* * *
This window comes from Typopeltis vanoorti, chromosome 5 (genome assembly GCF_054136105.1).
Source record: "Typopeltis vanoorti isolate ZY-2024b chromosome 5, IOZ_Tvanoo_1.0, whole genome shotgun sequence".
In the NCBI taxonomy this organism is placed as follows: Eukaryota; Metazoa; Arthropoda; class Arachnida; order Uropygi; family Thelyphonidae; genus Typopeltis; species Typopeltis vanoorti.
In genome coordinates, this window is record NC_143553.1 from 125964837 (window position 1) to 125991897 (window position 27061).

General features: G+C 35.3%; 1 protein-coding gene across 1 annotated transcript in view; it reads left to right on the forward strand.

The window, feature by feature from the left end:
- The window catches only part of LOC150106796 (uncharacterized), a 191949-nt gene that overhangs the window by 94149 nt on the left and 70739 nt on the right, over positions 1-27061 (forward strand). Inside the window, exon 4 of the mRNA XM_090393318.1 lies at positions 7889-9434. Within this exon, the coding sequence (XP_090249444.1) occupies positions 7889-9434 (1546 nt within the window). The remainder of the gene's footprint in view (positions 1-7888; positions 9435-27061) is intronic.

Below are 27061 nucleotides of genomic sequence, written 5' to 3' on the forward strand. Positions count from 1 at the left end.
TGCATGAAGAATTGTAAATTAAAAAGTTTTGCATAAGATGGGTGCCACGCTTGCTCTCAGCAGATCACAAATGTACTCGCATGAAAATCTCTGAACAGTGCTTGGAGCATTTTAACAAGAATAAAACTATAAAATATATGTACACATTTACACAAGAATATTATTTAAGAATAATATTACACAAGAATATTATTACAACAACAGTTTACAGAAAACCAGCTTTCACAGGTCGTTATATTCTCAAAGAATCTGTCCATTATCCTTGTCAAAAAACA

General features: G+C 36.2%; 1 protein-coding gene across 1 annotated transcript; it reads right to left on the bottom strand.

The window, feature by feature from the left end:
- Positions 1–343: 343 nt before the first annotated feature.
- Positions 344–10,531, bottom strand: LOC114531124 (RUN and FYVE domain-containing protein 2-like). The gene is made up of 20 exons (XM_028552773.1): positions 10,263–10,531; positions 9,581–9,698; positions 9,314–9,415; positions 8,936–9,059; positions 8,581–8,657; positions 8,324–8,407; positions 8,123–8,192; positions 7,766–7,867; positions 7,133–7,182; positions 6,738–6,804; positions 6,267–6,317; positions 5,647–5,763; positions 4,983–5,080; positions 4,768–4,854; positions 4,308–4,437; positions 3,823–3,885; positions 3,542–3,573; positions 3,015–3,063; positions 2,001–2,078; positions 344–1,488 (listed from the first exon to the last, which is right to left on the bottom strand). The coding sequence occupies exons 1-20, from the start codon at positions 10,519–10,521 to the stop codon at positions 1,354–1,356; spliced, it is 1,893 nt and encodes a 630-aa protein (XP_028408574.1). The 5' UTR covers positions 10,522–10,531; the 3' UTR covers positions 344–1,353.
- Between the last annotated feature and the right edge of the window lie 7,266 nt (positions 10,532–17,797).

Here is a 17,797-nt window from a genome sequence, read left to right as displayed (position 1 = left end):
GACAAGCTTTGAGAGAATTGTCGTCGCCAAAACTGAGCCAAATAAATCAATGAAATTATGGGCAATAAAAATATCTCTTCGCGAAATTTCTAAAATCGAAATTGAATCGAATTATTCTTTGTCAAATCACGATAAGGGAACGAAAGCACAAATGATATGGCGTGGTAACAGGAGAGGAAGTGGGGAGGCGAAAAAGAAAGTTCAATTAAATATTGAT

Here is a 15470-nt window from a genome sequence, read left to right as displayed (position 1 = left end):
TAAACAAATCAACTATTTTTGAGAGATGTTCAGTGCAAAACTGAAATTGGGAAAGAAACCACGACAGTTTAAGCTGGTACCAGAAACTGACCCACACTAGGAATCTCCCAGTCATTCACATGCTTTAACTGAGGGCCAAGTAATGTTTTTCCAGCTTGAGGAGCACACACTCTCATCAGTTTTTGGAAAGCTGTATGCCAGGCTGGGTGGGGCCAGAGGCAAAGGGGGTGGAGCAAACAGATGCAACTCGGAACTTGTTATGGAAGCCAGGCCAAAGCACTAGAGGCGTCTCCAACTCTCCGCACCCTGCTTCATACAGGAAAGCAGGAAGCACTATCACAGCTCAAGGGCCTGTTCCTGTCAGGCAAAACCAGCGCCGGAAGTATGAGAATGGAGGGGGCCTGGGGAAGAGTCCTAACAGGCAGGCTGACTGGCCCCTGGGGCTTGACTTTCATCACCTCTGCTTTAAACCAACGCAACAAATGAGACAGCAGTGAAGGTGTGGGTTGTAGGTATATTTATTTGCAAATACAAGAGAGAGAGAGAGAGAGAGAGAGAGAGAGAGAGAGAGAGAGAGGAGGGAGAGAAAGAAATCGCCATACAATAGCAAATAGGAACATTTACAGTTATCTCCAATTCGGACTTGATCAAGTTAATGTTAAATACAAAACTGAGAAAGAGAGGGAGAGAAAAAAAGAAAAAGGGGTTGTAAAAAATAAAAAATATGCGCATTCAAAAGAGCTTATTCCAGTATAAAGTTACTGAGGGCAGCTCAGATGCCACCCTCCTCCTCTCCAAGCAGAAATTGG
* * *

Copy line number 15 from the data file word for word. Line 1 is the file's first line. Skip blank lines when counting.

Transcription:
Here is a 17,797-nt window from a genome sequence, read left to right as displayed (position 1 = left end):